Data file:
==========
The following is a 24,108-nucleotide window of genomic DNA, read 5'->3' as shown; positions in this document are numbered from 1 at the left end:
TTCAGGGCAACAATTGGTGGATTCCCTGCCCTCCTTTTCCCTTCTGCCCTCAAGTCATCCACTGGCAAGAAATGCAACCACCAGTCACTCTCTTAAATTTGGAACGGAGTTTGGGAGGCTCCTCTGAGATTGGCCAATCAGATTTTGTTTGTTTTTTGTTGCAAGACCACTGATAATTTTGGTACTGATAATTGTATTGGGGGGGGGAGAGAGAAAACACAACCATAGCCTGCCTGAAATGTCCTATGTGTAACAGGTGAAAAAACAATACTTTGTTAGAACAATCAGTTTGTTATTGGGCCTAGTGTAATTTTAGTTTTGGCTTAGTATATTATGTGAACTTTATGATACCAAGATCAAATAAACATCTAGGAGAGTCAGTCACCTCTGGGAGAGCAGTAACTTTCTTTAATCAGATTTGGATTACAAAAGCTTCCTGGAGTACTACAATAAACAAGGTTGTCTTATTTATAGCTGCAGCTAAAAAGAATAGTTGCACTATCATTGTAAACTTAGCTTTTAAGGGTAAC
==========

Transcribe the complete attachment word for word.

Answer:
The following is a 24,108-nucleotide window of genomic DNA, read 5'->3' as shown; positions in this document are numbered from 1 at the left end:
TTCAGGGCAACAATTGGTGGATTCCCTGCCCTCCTTTTCCCTTCTGCCCTCAAGTCATCCACTGGCAAGAAATGCAACCACCAGTCACTCTCTTAAATTTGGAACGGAGTTTGGGAGGCTCCTCTGAGATTGGCCAATCAGATTTTGTTTGTTTTTTGTTGCAAGACCACTGATAATTTTGGTACTGATAATTGTATTGGGGGGGGGAGAGAGAAAACACAACCATAGCCTGCCTGAAATGTCCTATGTGTAACAGGTGAAAAAACAATACTTTGTTAGAACAATCAGTTTGTTATTGGGCCTAGTGTAATTTTAGTTTTGGCTTAGTATATTATGTGAACTTTATGATACCAAGATCAAATAAACATCTAGGAGAGTCAGTCACCTCTGGGAGAGCAGTAACTTTCTTTAATCAGATTTGGATTACAAAAGCTTCCTGGAGTACTACAATAAACAAGGTTGTCTTATTTATAGCTGCAGCTAAAAAGAATAGTTGCACTATCATTGTAAACTTAGCTTTTAAGGGTAAC